While there’s a strong case for full home cinema systems being standard government issue – for example, who could plot a war while watching Where The Wild Things Are? – the sad fact is that very few people have the space required or the means to buy one.
But does that mean the rest of us need to relinquish our right to watch our favourite films in all their glory? While there are 4K telly set-ups like this about, absolutely not.
Worth the effort
It all begins with the picture emitted by the Sony KD49XE9005’S 49in screen. Although it might take a while to set up, once it’s ready the picture you get is well worth writing home about.
Immediately the depth of the image strikes us. The XE9005’S handling of subtle detailing and colours distinctly, but not jarringly, separates the foreground from the background to render a layered picture.
The Sony’s level of blacks, and the detail within, is incredible; feed it brighter pictures and it responds with a punchy image that revels in exploding cars – colours pop without becoming overbearing.
These characteristics stay with it whether you’re playing DVDS or even watching an upscaled standard-def broadcast; it’s a sophisticated image, especially when you remember the television is creating 95 per cent of it.
The XE9005’S Android operating system also means you get a lot of content to play with. There’s the staple range of catch-up apps such as BBC iplayer, ITV, All 4, and Demand 5, as well as streaming services from Netflix and Amazon Video.
Being focused on the Google Play store means you can also get access to all the other Android apps available, including music streaming apps such as Spotify and Tidal.
On the physical side, there are four HDMI ports to connect Blu-ray players and games consoles, and three USB ports – two of which are USB 2.0, one 3.0. Alongside those connections is a coaxial for broadcast television, satellite inputs, a 3.5mm jack and a digital optical output, as well as analogue video inputs for older devices.
For those interested in the specs, this TV boasts a 4K HDR screen, 10-bit colour depth and supports the BT.2020 colour space, while there’s a microphone at the top for Google’s voice control.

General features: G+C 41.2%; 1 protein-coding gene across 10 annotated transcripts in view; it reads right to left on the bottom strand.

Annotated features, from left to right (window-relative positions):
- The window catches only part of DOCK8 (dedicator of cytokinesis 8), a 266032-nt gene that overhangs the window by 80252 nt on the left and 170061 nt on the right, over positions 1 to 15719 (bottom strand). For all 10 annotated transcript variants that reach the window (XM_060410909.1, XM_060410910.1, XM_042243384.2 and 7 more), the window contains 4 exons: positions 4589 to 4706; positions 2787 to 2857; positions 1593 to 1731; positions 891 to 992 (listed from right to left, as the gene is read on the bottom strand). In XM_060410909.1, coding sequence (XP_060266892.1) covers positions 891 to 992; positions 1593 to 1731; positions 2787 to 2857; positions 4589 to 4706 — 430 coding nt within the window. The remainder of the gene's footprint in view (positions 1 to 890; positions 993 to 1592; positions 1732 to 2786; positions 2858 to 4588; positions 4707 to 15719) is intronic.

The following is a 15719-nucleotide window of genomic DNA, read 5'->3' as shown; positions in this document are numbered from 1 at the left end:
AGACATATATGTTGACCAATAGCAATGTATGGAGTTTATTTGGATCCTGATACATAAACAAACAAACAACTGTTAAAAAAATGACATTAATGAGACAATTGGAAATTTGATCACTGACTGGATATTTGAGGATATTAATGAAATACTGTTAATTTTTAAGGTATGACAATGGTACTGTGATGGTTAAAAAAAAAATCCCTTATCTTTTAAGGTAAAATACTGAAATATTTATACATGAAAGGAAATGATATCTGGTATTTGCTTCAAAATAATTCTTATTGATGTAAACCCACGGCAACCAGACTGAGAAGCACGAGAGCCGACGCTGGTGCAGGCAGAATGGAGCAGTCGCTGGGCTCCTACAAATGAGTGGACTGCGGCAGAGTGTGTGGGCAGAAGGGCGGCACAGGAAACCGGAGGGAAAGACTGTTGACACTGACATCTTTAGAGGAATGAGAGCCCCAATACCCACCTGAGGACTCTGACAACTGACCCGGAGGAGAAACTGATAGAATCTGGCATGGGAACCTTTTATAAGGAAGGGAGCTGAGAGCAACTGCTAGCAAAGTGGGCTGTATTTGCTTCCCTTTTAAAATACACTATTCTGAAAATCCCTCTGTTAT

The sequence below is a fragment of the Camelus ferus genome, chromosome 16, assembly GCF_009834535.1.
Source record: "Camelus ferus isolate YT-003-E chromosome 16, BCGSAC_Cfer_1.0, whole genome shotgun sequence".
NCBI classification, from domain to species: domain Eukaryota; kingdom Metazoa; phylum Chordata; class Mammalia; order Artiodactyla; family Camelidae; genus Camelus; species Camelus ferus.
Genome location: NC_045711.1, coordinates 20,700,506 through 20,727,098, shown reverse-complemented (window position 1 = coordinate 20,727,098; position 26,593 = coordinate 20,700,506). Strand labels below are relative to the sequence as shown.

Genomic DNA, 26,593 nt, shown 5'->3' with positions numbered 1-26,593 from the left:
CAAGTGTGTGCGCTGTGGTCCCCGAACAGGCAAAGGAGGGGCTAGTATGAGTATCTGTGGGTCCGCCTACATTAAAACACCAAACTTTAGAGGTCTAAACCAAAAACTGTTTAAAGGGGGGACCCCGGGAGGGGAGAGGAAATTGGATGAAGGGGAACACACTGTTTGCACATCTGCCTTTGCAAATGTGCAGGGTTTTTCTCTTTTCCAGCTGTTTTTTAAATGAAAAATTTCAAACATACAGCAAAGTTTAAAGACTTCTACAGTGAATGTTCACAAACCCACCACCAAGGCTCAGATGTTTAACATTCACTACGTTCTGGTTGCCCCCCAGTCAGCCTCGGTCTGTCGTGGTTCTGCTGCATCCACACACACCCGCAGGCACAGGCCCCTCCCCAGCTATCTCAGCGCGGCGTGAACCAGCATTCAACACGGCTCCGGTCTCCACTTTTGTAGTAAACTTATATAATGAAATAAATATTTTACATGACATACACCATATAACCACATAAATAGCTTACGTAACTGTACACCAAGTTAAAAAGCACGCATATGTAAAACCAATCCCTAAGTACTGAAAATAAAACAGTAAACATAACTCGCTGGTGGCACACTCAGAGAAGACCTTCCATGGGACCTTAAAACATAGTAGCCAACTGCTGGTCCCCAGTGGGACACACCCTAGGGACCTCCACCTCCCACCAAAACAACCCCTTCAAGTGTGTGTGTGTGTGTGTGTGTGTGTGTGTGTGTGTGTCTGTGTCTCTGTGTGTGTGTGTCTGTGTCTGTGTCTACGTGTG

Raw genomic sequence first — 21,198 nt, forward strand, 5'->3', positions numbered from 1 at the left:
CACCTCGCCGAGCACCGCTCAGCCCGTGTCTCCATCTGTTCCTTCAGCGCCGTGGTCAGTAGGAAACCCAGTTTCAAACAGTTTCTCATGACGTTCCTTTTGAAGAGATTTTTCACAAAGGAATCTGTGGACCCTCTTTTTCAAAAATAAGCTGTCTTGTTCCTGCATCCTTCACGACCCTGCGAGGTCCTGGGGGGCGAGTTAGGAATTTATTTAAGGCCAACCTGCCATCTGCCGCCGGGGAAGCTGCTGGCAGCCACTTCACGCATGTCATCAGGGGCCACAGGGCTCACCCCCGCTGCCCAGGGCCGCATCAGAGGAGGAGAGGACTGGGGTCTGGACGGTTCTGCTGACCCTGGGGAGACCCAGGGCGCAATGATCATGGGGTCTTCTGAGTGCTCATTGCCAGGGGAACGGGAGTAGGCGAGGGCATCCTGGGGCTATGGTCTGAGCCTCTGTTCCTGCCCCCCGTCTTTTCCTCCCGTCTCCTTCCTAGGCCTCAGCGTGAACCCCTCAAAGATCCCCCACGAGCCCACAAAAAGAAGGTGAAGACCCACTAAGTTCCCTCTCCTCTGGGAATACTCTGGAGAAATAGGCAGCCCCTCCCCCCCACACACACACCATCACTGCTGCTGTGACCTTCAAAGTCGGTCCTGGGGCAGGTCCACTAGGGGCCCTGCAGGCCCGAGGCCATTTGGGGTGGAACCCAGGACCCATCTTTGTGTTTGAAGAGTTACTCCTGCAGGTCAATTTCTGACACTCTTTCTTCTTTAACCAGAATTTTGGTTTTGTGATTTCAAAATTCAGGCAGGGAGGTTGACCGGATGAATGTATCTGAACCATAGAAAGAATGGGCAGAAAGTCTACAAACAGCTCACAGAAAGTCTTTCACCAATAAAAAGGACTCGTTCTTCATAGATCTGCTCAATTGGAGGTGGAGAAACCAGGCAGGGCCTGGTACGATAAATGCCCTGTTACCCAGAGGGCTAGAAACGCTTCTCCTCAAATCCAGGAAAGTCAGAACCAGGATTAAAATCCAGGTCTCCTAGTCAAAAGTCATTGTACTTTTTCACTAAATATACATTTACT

To get the best out of the XE9005, though, you’ll need an equally talented source: that’s where the Sony UBPX800 4K, the company’s first attempt at a 4K Blu-ray player, comes in.
As well as the expected support for Netflix and Amazon Video and catch-up services, you can also stream your Android smartphone to the player via Miracast, while there’s support too for 3D movies and SACD playback.
Much like other Sony players, you can connect it wirelessly to other compatible speakers via its Sonypal app, or stream the audio through Bluetooth to some wireless speakers. Twin HDMI outputs also give you the option of sending audio to your sound system and feeding a picture into a projector.
Essentially, it mirrors the Sony telly’s eye for detail, irrespective of lighting, and offers those same vibrant colours without sacrificing any tonal neutrality.
But picture is only half the battle in cinema, and, while we value the native performances of both Sony products, there’s a far more immersive experience to be had when you bolt on as talented a soundbar as the Dali Kubik One.
Soundbars don’t tend to be particularly attractive, but we think this one is really quite pretty. Those grilles are removable: red, white and black come as standard, but you can also choose from six others ranging from purple to lime green. It’s heavy and solidly built, with a finish luxurious enough to match that price tag.
Serious about sound
It’s not just a pretty face, however. This is a serious bit of kit, housing two 25mm soft-dome tweeters and two 13cm wood-fibre cones.
At the back is a fair offering of connections. Inputs include two optical, and one analogue RCA. We’re pleased to see a micro USB input too, which means you can hardwire a Mac or PC into the Kubik One. Wireless connection is handled by aptx Bluetooth. A sub out socket lets you hook up your own subwoofer if you feel the need, although you shouldn’t have to.
Three cheers if you’ve got a library of hi-res music – the soundbar can handle tracks up to 24-bit/96khz.
There’s ample low-end heft to thicken the sound, but it’s nicely controlled. The Dali manages to ping effects around meticulously, and with impressive clarity. It also makes the most of speech; voices are detailed, maintaining their textures, but never sounding harsh. Add good timing and agility and you have yourself a punchy, dynamic soundbar that wipes the floor with its rivals.
Whether it’s a film or music, the Kubik One’s greatest strength is its ability to seize your attention. It’s a thoroughly involving experience: we don’t tend to expect this from soundbars full stop.
Will this system stop you ever having to go to the cinema again? Of course not. But it’s more than enough to give your friends a sizeable a dose of AV envy.
“Add good timing and agility and you have yourself a punchy, dynamic soundbar that wipes the floor with its rivals. It seizes your attention”